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A 'Key Labor Moment Arrives' At The University Of Pittsburgh - Will Grad Assistants Vote To Join A Union?

Published Thursday, April 18, 2019
by Bill Schackner/The Pittsburgh Post-Gazette
A 'Key Labor Moment Arrives' At The University Of Pittsburgh - Will Grad Assistants Vote To Join A Union?

(PITTSBURGH, PENNSYLVANIA) - First came a push to get prospective Members to sign cards indicating support, then a petition seeking a campus election and finally a hearing before State Labor Officials, who ultimately gave that vote the green lightNow, more than two years after it began, a campaign to organize Graduate Assistants at the University of Pittsburgh into a Labor Union finally is in the hands of the students themselves as they cast ballots this week.

The election covers 2,000 Graduate Employees who work on the sprawling public research campus in Oakland, the region's largest and it comes amid a flurry of organizing efforts on campuses nationwide.

In February 2017, the effort at Pitt by a Student Organizing Committee to align with the United Steelworkers (USW) gathered momentum with the push to secure card signatures from 30% or more of the potential Bargaining Unit, the share needed to petition for an election.

They succeeded.

In March of this year, following a lengthy hearing on that petition, the Pennsylvania Labor Relations Board (PLRB) ruled that a vote could go forward.  The PLRB decision, in effect, affirmed Teaching Assistants, Teaching Fellows, Graduate Assistants and Graduate Student Researchers are Employees, entitled to seek Union Representation.  Lawyers for Pitt had argued unsuccessfully they were first and foremost students without the right to organize.

Issues in the campaign have ranged from economics and transparency in decision-making, to protections for students from harassment in the workplace.

In recent days, student representatives have urged peers not to miss a chance to secure better working conditions.  “Your vote is confidential!” read a message in all capital letters posted to the Graduate Student Organizing Committee's Twitter feed.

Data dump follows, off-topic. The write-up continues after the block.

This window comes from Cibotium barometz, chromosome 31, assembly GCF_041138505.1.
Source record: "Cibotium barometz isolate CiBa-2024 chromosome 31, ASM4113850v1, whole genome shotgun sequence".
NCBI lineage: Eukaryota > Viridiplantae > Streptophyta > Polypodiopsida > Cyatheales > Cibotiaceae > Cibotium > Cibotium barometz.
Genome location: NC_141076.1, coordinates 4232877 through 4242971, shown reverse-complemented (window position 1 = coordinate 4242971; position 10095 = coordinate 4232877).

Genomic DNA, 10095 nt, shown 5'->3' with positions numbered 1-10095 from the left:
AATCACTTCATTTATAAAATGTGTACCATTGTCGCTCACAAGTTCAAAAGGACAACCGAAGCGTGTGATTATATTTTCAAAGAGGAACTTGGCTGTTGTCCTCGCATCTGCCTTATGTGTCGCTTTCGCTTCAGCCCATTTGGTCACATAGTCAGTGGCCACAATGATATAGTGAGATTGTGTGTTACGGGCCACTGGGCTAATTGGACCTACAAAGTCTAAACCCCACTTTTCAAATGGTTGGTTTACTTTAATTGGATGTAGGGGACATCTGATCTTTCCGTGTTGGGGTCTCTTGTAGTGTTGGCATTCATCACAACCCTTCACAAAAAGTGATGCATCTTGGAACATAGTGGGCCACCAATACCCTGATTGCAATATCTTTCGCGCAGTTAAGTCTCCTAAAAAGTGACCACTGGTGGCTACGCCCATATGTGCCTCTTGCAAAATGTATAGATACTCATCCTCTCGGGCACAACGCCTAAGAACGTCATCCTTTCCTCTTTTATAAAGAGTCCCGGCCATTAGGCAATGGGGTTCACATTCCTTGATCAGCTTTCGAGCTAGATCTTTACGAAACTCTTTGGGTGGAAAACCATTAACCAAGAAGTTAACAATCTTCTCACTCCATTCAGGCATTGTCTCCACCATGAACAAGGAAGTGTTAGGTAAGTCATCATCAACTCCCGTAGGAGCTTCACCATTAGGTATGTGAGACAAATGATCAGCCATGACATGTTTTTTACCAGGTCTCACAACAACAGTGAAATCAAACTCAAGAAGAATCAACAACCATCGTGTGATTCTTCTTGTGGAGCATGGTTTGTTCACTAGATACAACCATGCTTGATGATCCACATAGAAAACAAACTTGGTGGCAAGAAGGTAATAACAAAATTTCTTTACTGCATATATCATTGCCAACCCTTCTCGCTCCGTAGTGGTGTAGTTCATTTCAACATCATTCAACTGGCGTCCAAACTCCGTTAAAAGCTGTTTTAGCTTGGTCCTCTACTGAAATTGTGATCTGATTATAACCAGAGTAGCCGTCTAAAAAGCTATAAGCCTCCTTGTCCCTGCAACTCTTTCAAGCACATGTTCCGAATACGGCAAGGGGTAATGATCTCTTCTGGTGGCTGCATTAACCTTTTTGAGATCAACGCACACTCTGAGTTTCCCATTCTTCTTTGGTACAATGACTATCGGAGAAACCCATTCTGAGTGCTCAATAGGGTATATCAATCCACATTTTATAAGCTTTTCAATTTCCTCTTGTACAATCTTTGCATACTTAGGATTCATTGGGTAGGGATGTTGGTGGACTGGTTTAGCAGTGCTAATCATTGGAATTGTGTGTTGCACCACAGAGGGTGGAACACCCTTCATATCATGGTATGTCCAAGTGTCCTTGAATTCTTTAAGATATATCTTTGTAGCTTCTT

Graduate Students say they do vital, if sometimes menial, tasks for a well-heeled institution, yet earn barely enough to survive.

They and their representatives also point to a power imbalance between student and supervisor that can impede or derail career pursuits.

Stipends paid at Pitt per semester this year range from $7,720 to $9,830 for Graduate Assistants, Teaching Assistants and Teaching Fellows, and from $7,720 to $10,810 for Graduate Student Researchers, according to university data.

Pitt officials have said that once health insurance, tuition and other support are considered, the value to students is well over $40,000.

But some students point to uncertainty in work assignments and in funding availability for their positions, year to year

Caitlin Schroering, a Graduate Student Researcher and Doctoral Candidate in Sociology, said she belonged to a Graduate Student Union at the University of Florida.  Campus Unions provide protection against abrupt changes or elimination of benefits as crucial as health coverage.  "I want to see that same security provided to us here at Pitt," she said.

“There is a ‘strong desire to have a mechanism in place where the people who hear your complaints and grievances are not the same people who created them,’" said USW Organizer Jeff Cech as the card drive progressed on campus back in 2017.

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